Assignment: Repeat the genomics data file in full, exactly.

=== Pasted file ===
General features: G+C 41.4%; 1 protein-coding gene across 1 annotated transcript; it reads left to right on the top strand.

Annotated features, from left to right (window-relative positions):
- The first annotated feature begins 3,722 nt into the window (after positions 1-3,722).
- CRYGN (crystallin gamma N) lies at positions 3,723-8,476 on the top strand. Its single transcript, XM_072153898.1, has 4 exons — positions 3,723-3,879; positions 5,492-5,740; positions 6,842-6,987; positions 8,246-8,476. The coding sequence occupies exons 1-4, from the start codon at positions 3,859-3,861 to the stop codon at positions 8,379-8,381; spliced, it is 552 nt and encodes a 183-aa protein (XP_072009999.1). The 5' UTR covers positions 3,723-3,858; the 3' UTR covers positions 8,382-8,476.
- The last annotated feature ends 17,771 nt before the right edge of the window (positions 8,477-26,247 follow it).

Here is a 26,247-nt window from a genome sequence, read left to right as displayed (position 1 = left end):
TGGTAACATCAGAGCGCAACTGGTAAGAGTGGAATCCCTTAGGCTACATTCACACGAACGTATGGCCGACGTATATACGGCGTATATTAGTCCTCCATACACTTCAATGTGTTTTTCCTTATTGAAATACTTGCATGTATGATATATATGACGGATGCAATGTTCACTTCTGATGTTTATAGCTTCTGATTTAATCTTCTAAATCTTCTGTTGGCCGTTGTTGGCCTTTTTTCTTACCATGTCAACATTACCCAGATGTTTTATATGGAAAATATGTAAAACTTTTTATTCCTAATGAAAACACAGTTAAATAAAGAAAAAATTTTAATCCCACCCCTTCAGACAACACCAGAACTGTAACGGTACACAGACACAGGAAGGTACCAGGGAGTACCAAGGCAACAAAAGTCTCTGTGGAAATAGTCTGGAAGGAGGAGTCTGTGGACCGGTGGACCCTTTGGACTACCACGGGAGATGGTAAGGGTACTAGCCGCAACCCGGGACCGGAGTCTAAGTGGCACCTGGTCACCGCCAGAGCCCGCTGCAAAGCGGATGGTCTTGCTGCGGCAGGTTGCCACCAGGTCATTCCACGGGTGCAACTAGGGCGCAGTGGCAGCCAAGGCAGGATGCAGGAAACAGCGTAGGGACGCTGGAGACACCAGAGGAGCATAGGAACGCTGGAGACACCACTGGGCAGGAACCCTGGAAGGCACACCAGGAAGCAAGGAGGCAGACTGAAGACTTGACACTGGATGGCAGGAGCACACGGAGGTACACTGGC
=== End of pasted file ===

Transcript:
General features: G+C 41.4%; 1 protein-coding gene across 1 annotated transcript; it reads left to right on the top strand.

Annotated features, from left to right (window-relative positions):
- The first annotated feature begins 3,722 nt into the window (after positions 1-3,722).
- CRYGN (crystallin gamma N) lies at positions 3,723-8,476 on the top strand. Its single transcript, XM_072153898.1, has 4 exons — positions 3,723-3,879; positions 5,492-5,740; positions 6,842-6,987; positions 8,246-8,476. The coding sequence occupies exons 1-4, from the start codon at positions 3,859-3,861 to the stop codon at positions 8,379-8,381; spliced, it is 552 nt and encodes a 183-aa protein (XP_072009999.1). The 5' UTR covers positions 3,723-3,858; the 3' UTR covers positions 8,382-8,476.
- The last annotated feature ends 17,771 nt before the right edge of the window (positions 8,477-26,247 follow it).

Here is a 26,247-nt window from a genome sequence, read left to right as displayed (position 1 = left end):
TGGTAACATCAGAGCGCAACTGGTAAGAGTGGAATCCCTTAGGCTACATTCACACGAACGTATGGCCGACGTATATACGGCGTATATTAGTCCTCCATACACTTCAATGTGTTTTTCCTTATTGAAATACTTGCATGTATGATATATATGACGGATGCAATGTTCACTTCTGATGTTTATAGCTTCTGATTTAATCTTCTAAATCTTCTGTTGGCCGTTGTTGGCCTTTTTTCTTACCATGTCAACATTACCCAGATGTTTTATATGGAAAATATGTAAAACTTTTTATTCCTAATGAAAACACAGTTAAATAAAGAAAAAATTTTAATCCCACCCCTTCAGACAACACCAGAACTGTAACGGTACACAGACACAGGAAGGTACCAGGGAGTACCAAGGCAACAAAAGTCTCTGTGGAAATAGTCTGGAAGGAGGAGTCTGTGGACCGGTGGACCCTTTGGACTACCACGGGAGATGGTAAGGGTACTAGCCGCAACCCGGGACCGGAGTCTAAGTGGCACCTGGTCACCGCCAGAGCCCGCTGCAAAGCGGATGGTCTTGCTGCGGCAGGTTGCCACCAGGTCATTCCACGGGTGCAACTAGGGCGCAGTGGCAGCCAAGGCAGGATGCAGGAAACAGCGTAGGGACGCTGGAGACACCAGAGGAGCATAGGAACGCTGGAGACACCACTGGGCAGGAACCCTGGAAGGCACACCAGGAAGCAAGGAGGCAGACTGAAGACTTGACACTGGATGGCAGGAGCACACGGAGGTACACTGGC